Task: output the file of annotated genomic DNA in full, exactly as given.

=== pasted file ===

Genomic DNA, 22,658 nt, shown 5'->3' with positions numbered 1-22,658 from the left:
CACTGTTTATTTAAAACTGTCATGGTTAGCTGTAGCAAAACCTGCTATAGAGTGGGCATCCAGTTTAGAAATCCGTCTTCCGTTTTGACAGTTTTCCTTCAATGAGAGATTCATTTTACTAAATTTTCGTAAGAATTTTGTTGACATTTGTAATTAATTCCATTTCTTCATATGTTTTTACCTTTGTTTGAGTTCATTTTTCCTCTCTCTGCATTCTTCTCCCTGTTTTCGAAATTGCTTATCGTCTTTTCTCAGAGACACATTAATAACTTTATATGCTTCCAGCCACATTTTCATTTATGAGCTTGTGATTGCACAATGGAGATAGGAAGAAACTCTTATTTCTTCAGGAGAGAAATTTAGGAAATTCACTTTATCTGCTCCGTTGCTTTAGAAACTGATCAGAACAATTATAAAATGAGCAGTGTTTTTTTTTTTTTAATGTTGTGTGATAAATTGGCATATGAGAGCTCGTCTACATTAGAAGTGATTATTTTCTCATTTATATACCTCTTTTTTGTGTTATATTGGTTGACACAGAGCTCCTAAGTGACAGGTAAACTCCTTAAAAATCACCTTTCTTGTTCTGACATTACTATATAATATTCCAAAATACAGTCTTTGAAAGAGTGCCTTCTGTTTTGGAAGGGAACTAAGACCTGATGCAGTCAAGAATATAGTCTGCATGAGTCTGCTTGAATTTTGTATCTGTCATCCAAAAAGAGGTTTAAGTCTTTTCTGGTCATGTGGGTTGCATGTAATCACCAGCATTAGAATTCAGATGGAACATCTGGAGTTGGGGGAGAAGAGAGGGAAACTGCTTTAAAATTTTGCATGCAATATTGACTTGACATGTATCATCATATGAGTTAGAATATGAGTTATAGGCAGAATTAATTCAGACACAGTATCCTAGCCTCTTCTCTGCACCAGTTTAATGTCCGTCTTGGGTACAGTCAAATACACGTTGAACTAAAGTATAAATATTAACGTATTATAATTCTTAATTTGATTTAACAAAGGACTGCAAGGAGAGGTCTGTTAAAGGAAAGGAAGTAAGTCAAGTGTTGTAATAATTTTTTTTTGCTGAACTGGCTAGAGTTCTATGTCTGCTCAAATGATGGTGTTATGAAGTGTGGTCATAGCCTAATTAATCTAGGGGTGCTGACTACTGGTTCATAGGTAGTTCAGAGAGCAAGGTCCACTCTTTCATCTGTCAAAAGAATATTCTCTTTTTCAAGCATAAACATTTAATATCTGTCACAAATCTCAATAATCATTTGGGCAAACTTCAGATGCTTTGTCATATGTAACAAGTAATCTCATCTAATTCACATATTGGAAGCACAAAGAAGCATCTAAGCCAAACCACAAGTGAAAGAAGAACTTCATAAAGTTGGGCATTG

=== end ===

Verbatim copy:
Genomic DNA, 22,658 nt, shown 5'->3' with positions numbered 1-22,658 from the left:
CACTGTTTATTTAAAACTGTCATGGTTAGCTGTAGCAAAACCTGCTATAGAGTGGGCATCCAGTTTAGAAATCCGTCTTCCGTTTTGACAGTTTTCCTTCAATGAGAGATTCATTTTACTAAATTTTCGTAAGAATTTTGTTGACATTTGTAATTAATTCCATTTCTTCATATGTTTTTACCTTTGTTTGAGTTCATTTTTCCTCTCTCTGCATTCTTCTCCCTGTTTTCGAAATTGCTTATCGTCTTTTCTCAGAGACACATTAATAACTTTATATGCTTCCAGCCACATTTTCATTTATGAGCTTGTGATTGCACAATGGAGATAGGAAGAAACTCTTATTTCTTCAGGAGAGAAATTTAGGAAATTCACTTTATCTGCTCCGTTGCTTTAGAAACTGATCAGAACAATTATAAAATGAGCAGTGTTTTTTTTTTTTTAATGTTGTGTGATAAATTGGCATATGAGAGCTCGTCTACATTAGAAGTGATTATTTTCTCATTTATATACCTCTTTTTTGTGTTATATTGGTTGACACAGAGCTCCTAAGTGACAGGTAAACTCCTTAAAAATCACCTTTCTTGTTCTGACATTACTATATAATATTCCAAAATACAGTCTTTGAAAGAGTGCCTTCTGTTTTGGAAGGGAACTAAGACCTGATGCAGTCAAGAATATAGTCTGCATGAGTCTGCTTGAATTTTGTATCTGTCATCCAAAAAGAGGTTTAAGTCTTTTCTGGTCATGTGGGTTGCATGTAATCACCAGCATTAGAATTCAGATGGAACATCTGGAGTTGGGGGAGAAGAGAGGGAAACTGCTTTAAAATTTTGCATGCAATATTGACTTGACATGTATCATCATATGAGTTAGAATATGAGTTATAGGCAGAATTAATTCAGACACAGTATCCTAGCCTCTTCTCTGCACCAGTTTAATGTCCGTCTTGGGTACAGTCAAATACACGTTGAACTAAAGTATAAATATTAACGTATTATAATTCTTAATTTGATTTAACAAAGGACTGCAAGGAGAGGTCTGTTAAAGGAAAGGAAGTAAGTCAAGTGTTGTAATAATTTTTTTTTGCTGAACTGGCTAGAGTTCTATGTCTGCTCAAATGATGGTGTTATGAAGTGTGGTCATAGCCTAATTAATCTAGGGGTGCTGACTACTGGTTCATAGGTAGTTCAGAGAGCAAGGTCCACTCTTTCATCTGTCAAAAGAATATTCTCTTTTTCAAGCATAAACATTTAATATCTGTCACAAATCTCAATAATCATTTGGGCAAACTTCAGATGCTTTGTCATATGTAACAAGTAATCTCATCTAATTCACATATTGGAAGCACAAAGAAGCATCTAAGCCAAACCACAAGTGAAAGAAGAACTTCATAAAGTTGGGCATTG